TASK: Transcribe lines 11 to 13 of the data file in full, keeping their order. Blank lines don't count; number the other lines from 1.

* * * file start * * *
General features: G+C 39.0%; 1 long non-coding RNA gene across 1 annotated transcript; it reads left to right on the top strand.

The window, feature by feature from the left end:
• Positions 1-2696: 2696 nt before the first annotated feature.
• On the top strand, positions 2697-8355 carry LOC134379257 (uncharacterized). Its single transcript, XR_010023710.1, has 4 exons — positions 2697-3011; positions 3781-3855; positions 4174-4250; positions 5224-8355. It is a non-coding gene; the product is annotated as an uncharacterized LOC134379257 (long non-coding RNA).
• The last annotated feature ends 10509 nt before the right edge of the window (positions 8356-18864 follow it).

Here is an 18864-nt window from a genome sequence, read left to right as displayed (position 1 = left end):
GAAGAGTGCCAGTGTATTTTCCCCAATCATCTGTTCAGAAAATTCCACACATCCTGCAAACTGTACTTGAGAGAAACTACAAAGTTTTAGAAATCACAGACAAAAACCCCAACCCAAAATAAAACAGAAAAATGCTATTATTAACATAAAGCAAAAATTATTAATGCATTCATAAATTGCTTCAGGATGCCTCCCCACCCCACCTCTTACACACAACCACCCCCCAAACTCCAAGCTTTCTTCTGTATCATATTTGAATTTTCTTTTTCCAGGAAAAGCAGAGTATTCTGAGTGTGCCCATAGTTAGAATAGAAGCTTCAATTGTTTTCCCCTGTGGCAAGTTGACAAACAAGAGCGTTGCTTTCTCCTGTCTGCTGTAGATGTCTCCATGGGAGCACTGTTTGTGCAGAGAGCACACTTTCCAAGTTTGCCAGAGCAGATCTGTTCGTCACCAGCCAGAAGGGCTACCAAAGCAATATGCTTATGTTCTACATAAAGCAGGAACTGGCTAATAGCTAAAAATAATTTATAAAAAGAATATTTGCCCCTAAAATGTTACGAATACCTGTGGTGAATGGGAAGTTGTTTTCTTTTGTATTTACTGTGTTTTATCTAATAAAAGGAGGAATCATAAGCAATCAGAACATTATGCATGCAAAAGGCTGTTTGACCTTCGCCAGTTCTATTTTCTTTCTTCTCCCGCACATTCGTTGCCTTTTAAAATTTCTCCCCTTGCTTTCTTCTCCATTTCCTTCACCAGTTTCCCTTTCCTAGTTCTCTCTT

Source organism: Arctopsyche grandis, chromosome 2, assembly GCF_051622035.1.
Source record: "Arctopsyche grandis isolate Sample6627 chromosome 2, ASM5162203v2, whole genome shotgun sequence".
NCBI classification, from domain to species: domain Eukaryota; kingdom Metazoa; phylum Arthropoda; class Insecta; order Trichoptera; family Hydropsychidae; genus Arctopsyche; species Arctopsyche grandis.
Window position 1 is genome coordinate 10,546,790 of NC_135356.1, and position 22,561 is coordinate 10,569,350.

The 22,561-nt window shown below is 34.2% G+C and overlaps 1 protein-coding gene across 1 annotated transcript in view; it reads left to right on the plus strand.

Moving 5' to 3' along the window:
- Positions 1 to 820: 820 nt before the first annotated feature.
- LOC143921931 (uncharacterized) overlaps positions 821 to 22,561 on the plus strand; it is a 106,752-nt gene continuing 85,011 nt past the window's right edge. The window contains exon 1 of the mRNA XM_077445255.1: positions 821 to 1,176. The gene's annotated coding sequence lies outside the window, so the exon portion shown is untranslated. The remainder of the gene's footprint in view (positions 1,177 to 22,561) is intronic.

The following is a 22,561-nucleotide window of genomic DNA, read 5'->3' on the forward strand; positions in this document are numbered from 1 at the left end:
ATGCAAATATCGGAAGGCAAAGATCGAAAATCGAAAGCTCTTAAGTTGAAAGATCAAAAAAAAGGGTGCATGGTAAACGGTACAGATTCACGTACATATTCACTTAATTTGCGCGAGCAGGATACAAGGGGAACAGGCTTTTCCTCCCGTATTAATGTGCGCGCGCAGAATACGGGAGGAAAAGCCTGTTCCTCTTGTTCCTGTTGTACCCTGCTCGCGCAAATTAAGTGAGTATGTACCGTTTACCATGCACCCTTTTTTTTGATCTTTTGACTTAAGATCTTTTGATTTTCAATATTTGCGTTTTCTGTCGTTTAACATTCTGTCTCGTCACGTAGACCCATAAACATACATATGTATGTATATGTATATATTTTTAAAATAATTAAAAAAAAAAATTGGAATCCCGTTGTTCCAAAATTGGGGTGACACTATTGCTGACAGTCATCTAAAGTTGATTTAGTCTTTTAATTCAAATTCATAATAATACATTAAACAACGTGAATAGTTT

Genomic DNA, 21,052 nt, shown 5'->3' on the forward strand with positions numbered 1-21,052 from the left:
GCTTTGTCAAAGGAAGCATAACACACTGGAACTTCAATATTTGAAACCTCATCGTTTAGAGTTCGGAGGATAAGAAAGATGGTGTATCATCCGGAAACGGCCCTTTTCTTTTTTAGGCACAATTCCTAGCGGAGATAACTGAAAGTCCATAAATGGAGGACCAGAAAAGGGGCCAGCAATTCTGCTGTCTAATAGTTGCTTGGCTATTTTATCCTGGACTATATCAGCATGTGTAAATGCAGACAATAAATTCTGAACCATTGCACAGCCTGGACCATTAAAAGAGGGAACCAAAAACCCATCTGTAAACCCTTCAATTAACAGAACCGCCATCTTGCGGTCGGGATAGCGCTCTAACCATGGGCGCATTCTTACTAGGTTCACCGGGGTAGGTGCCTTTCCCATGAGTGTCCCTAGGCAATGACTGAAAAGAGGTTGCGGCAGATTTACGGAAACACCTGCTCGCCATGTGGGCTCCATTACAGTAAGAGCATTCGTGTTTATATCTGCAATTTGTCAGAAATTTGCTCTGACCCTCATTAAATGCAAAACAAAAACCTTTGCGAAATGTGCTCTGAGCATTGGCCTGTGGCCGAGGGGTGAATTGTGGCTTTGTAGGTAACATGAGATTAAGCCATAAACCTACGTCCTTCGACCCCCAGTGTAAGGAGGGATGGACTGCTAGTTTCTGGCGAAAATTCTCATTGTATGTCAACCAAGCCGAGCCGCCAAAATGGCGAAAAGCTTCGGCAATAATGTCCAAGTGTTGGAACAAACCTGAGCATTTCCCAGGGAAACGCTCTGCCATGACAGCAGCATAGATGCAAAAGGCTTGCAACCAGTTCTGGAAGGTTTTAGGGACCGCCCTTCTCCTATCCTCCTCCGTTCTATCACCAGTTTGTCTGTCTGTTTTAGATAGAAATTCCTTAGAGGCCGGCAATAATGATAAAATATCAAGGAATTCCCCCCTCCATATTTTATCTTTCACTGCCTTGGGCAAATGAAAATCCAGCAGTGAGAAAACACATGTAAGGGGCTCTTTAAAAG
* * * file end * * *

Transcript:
Window position 1 is genome coordinate 10,546,790 of NC_135356.1, and position 22,561 is coordinate 10,569,350.

The 22,561-nt window shown below is 34.2% G+C and overlaps 1 protein-coding gene across 1 annotated transcript in view; it reads left to right on the plus strand.

Moving 5' to 3' along the window: